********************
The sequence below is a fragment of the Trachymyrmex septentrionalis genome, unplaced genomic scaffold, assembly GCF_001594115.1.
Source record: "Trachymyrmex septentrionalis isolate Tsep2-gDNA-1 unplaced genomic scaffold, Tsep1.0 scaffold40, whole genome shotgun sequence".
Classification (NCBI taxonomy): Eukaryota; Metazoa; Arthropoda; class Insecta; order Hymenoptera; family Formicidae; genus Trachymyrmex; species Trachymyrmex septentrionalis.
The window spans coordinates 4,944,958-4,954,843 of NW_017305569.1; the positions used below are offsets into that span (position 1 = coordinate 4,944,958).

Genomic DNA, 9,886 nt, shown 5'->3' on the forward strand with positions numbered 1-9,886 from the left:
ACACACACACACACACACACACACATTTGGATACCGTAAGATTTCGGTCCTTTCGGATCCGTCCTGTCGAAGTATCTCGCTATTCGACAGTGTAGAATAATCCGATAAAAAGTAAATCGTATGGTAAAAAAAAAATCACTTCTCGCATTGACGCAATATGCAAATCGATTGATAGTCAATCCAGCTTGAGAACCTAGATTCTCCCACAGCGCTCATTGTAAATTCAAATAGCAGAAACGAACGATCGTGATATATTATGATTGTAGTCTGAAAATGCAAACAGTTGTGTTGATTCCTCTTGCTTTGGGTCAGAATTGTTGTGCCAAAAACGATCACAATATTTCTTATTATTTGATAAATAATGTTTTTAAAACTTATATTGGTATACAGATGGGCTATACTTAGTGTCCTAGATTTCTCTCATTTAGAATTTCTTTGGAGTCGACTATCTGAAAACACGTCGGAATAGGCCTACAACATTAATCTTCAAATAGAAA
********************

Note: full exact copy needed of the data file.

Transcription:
The sequence below is a fragment of the Trachymyrmex septentrionalis genome, unplaced genomic scaffold, assembly GCF_001594115.1.
Source record: "Trachymyrmex septentrionalis isolate Tsep2-gDNA-1 unplaced genomic scaffold, Tsep1.0 scaffold40, whole genome shotgun sequence".
Classification (NCBI taxonomy): Eukaryota; Metazoa; Arthropoda; class Insecta; order Hymenoptera; family Formicidae; genus Trachymyrmex; species Trachymyrmex septentrionalis.
The window spans coordinates 4,944,958-4,954,843 of NW_017305569.1; the positions used below are offsets into that span (position 1 = coordinate 4,944,958).

Genomic DNA, 9,886 nt, shown 5'->3' on the forward strand with positions numbered 1-9,886 from the left:
ACACACACACACACACACACACACATTTGGATACCGTAAGATTTCGGTCCTTTCGGATCCGTCCTGTCGAAGTATCTCGCTATTCGACAGTGTAGAATAATCCGATAAAAAGTAAATCGTATGGTAAAAAAAAAATCACTTCTCGCATTGACGCAATATGCAAATCGATTGATAGTCAATCCAGCTTGAGAACCTAGATTCTCCCACAGCGCTCATTGTAAATTCAAATAGCAGAAACGAACGATCGTGATATATTATGATTGTAGTCTGAAAATGCAAACAGTTGTGTTGATTCCTCTTGCTTTGGGTCAGAATTGTTGTGCCAAAAACGATCACAATATTTCTTATTATTTGATAAATAATGTTTTTAAAACTTATATTGGTATACAGATGGGCTATACTTAGTGTCCTAGATTTCTCTCATTTAGAATTTCTTTGGAGTCGACTATCTGAAAACACGTCGGAATAGGCCTACAACATTAATCTTCAAATAGAAA